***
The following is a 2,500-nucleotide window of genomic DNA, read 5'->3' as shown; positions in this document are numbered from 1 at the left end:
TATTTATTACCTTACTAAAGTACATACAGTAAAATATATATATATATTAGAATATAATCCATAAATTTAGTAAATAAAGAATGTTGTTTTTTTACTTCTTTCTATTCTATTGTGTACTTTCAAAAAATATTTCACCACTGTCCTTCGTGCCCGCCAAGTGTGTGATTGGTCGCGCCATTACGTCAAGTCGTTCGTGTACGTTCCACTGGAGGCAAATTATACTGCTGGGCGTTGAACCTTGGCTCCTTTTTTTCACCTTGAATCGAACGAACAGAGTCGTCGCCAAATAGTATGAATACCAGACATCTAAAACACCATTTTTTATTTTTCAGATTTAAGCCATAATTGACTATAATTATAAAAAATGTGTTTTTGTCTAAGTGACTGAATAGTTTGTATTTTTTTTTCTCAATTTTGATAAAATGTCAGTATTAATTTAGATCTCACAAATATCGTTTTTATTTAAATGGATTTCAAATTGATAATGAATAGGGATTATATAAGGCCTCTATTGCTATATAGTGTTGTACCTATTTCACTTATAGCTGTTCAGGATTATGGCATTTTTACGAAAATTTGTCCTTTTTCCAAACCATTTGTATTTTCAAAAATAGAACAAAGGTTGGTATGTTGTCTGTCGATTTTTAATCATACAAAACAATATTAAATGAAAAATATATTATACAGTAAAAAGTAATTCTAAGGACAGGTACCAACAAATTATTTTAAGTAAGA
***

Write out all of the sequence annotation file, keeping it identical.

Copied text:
The following is a 2,500-nucleotide window of genomic DNA, read 5'->3' as shown; positions in this document are numbered from 1 at the left end:
TATTTATTACCTTACTAAAGTACATACAGTAAAATATATATATATATTAGAATATAATCCATAAATTTAGTAAATAAAGAATGTTGTTTTTTTACTTCTTTCTATTCTATTGTGTACTTTCAAAAAATATTTCACCACTGTCCTTCGTGCCCGCCAAGTGTGTGATTGGTCGCGCCATTACGTCAAGTCGTTCGTGTACGTTCCACTGGAGGCAAATTATACTGCTGGGCGTTGAACCTTGGCTCCTTTTTTTCACCTTGAATCGAACGAACAGAGTCGTCGCCAAATAGTATGAATACCAGACATCTAAAACACCATTTTTTATTTTTCAGATTTAAGCCATAATTGACTATAATTATAAAAAATGTGTTTTTGTCTAAGTGACTGAATAGTTTGTATTTTTTTTTCTCAATTTTGATAAAATGTCAGTATTAATTTAGATCTCACAAATATCGTTTTTATTTAAATGGATTTCAAATTGATAATGAATAGGGATTATATAAGGCCTCTATTGCTATATAGTGTTGTACCTATTTCACTTATAGCTGTTCAGGATTATGGCATTTTTACGAAAATTTGTCCTTTTTCCAAACCATTTGTATTTTCAAAAATAGAACAAAGGTTGGTATGTTGTCTGTCGATTTTTAATCATACAAAACAATATTAAATGAAAAATATATTATACAGTAAAAAGTAATTCTAAGGACAGGTACCAACAAATTATTTTAAGTAAGA